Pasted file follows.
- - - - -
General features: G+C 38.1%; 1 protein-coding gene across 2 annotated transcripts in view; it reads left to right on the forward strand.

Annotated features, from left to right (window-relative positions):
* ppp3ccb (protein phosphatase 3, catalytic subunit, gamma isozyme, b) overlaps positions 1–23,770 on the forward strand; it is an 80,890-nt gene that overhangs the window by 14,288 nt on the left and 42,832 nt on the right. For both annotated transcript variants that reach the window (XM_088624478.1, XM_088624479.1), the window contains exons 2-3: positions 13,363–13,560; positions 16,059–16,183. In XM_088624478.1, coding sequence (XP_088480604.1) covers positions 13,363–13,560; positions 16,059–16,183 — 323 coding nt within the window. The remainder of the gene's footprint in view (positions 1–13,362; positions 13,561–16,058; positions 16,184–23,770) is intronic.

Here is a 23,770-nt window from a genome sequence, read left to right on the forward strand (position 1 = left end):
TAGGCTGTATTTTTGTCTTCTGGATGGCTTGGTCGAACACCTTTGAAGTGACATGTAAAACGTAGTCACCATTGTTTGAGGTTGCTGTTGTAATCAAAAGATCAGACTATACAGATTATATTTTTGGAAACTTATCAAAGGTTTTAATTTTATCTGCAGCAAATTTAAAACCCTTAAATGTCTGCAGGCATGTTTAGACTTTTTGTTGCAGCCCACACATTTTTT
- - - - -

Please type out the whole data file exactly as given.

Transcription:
General features: G+C 38.1%; 1 protein-coding gene across 2 annotated transcripts in view; it reads left to right on the forward strand.

Annotated features, from left to right (window-relative positions):
* ppp3ccb (protein phosphatase 3, catalytic subunit, gamma isozyme, b) overlaps positions 1–23,770 on the forward strand; it is an 80,890-nt gene that overhangs the window by 14,288 nt on the left and 42,832 nt on the right. For both annotated transcript variants that reach the window (XM_088624478.1, XM_088624479.1), the window contains exons 2-3: positions 13,363–13,560; positions 16,059–16,183. In XM_088624478.1, coding sequence (XP_088480604.1) covers positions 13,363–13,560; positions 16,059–16,183 — 323 coding nt within the window. The remainder of the gene's footprint in view (positions 1–13,362; positions 13,561–16,058; positions 16,184–23,770) is intronic.

Here is a 23,770-nt window from a genome sequence, read left to right on the forward strand (position 1 = left end):
TAGGCTGTATTTTTGTCTTCTGGATGGCTTGGTCGAACACCTTTGAAGTGACATGTAAAACGTAGTCACCATTGTTTGAGGTTGCTGTTGTAATCAAAAGATCAGACTATACAGATTATATTTTTGGAAACTTATCAAAGGTTTTAATTTTATCTGCAGCAAATTTAAAACCCTTAAATGTCTGCAGGCATGTTTAGACTTTTTGTTGCAGCCCACACATTTTTT